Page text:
Interview with Arion Salazar
Third Eye Blind
Backstage Pass Special
by Debbie Seagle
to Part 1
D: I understand you have a
special pet named Ella. Does she travel with you on the bus?
A: No, she doesn’t but we
do have an animal friendly bus now, we’re traveling with Stephan’s dog
D: Oh really?
A: Yeah, so we’ve got bus
doggie, tour doggie!
Well that is kind of cool though, to have a dog with you on tour. I know
when I covered Lilith Fair, they all take their dogs with them and it kind
of gives you a homey atmosphere on the bus.
A: It is, and fortunately
she’s clean, she doesn’t smell like dogs often smell, so it doesn’t give
us a veterinarian office atmosphere, and yeah, so its kind of homey and
she’s a good dog any way.
D: So it probably wouldn’t
be a good place for your cat any way, huh?
A: The cat would probably
either - A: Get crushed by some drunk guy falling on her, or B: get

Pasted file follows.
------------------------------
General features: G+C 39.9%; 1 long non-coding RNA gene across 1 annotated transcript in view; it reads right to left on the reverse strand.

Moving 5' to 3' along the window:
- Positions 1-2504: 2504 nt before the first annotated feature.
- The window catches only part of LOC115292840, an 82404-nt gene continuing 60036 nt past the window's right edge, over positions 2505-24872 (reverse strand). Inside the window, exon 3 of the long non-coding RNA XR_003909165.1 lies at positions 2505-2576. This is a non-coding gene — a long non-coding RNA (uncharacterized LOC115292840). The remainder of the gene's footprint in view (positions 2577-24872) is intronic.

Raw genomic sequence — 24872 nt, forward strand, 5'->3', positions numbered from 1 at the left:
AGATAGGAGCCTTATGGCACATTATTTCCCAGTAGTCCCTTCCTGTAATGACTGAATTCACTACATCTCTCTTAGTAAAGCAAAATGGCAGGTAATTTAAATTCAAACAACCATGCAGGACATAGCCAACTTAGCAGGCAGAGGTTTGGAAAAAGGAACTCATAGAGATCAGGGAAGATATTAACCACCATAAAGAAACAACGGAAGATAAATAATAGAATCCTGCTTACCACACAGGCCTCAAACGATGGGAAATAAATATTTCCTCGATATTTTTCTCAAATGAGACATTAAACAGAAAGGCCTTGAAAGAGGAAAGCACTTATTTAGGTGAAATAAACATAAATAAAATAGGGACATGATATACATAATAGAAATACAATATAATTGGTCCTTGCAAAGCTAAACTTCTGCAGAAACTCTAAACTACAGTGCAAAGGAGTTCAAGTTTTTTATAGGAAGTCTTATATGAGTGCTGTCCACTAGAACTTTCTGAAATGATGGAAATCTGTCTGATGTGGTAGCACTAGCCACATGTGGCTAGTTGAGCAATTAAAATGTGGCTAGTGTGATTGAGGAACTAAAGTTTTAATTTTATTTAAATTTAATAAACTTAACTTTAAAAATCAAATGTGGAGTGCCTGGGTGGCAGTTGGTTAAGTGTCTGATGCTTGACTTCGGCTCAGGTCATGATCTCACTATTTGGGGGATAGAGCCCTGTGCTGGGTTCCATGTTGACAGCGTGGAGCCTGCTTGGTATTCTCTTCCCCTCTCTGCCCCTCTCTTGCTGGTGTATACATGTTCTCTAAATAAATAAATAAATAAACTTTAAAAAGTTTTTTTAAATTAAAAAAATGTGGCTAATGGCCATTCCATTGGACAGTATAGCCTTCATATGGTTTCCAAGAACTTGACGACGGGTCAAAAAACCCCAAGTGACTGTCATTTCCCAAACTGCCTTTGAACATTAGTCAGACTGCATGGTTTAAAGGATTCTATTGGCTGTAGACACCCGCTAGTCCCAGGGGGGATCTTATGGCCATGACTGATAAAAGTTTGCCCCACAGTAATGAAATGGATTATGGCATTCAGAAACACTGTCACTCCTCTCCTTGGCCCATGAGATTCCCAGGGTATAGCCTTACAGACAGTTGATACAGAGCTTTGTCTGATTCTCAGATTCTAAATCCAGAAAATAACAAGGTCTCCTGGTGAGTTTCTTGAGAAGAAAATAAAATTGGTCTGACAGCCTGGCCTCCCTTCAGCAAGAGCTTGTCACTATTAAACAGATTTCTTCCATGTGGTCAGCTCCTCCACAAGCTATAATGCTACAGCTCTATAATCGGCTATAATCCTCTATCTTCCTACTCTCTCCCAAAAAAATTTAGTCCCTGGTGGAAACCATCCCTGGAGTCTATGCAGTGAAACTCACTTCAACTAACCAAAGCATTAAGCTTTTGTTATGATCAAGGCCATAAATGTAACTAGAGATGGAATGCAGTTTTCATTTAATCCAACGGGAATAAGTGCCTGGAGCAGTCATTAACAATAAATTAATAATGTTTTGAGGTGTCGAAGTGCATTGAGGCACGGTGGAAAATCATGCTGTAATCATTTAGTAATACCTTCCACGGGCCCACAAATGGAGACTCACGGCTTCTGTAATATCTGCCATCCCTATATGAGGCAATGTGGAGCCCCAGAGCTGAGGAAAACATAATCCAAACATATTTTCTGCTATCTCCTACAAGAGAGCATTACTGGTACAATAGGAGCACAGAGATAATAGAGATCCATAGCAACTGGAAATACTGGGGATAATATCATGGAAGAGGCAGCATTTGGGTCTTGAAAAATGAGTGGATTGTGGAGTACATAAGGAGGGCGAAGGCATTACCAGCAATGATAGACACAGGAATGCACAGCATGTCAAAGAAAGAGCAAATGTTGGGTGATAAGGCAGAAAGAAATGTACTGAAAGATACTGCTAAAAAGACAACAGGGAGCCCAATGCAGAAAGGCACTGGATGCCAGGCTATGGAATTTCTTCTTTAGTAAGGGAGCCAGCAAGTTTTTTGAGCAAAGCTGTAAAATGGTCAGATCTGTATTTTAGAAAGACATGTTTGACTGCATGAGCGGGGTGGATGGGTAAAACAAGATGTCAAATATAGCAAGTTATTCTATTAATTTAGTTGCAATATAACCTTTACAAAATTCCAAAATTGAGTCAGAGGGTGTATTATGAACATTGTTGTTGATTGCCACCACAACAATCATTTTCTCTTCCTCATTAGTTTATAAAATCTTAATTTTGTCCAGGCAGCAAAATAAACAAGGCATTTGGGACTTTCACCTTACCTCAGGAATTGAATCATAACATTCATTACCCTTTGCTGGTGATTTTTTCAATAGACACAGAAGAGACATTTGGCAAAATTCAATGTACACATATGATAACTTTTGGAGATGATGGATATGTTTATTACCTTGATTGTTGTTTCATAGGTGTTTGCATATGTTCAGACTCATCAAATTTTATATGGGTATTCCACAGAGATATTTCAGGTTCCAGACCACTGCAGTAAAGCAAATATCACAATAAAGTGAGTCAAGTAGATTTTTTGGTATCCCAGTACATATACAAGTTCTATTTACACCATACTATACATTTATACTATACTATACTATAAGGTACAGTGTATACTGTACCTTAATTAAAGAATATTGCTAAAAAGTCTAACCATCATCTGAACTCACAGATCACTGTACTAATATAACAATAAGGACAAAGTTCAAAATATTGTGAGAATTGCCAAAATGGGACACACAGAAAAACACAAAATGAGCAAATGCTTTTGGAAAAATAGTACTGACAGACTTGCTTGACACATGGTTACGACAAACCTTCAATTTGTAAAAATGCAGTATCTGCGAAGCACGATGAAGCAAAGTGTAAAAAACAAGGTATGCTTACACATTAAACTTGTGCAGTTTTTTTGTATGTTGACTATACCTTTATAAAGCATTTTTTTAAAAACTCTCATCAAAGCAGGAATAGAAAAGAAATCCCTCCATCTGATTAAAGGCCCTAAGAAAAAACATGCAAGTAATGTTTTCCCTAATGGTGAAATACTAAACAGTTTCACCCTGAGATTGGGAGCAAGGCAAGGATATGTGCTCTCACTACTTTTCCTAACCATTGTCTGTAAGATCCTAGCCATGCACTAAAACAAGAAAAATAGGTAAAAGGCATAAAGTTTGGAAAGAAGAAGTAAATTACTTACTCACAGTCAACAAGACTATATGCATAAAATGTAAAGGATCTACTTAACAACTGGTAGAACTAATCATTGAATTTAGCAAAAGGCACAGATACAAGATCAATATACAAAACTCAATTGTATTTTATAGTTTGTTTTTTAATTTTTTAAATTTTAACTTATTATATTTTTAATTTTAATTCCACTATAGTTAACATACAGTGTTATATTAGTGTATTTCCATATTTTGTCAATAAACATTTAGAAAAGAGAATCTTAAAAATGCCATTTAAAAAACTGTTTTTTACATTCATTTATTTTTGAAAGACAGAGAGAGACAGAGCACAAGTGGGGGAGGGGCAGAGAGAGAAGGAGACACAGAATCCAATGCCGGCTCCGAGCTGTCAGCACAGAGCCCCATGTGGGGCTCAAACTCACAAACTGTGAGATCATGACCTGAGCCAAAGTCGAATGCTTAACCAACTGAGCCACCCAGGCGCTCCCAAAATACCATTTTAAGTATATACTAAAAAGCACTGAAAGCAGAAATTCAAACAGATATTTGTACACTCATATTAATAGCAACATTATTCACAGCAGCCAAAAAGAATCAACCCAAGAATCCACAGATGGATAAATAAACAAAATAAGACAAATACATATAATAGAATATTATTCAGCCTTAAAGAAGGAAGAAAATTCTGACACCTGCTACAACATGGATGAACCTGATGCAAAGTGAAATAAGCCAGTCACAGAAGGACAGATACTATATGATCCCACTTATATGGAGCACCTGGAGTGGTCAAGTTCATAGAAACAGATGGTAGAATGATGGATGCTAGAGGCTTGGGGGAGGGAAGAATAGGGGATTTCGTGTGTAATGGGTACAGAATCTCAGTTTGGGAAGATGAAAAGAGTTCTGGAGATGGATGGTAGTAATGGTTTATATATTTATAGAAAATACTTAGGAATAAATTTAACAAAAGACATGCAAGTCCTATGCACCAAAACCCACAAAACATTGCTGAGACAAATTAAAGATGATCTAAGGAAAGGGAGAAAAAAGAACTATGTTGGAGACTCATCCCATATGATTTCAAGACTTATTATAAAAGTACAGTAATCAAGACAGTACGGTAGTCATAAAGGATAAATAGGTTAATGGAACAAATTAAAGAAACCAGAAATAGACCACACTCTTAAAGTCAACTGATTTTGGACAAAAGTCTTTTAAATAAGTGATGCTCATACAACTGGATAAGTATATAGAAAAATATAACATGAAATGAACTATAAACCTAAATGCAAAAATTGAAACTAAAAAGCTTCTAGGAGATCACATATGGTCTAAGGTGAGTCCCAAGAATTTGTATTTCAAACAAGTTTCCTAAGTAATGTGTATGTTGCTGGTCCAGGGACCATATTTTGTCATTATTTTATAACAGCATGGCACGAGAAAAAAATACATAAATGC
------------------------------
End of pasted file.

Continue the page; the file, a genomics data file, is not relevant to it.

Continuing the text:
eaten by Coby. Its definitely a good thing there’s no cat on this
D: Well, if she is like my
cat was, the beds wouldn’t be big enough for her anyway.
A: Yeah, that’s true.
I’ve found that little cats can hold their own, no matter how big the dogs
are. You know, once they get that first swipe on the nose, hurts
their nose, they know not to f*** with the little thing with the sharp
claws, that is quick with the claws!
D: Oh yeah, typical feline
traits . . . I’m told.
A: That’s right!
D: Most touring musicians
now are taking their lap tops on the road with them now so they can kind
of keep up with their relationships and their connection to their home
base. I know all of you are from around the Bay Area, are most of
you into the internet communication now? Do you carry around your
A: Yeah, well, I don’t own
a lap top yet, I don’t have a computer. I’m the only guy in the band
who doesn’t and I’m definitely probably one of the only people I know who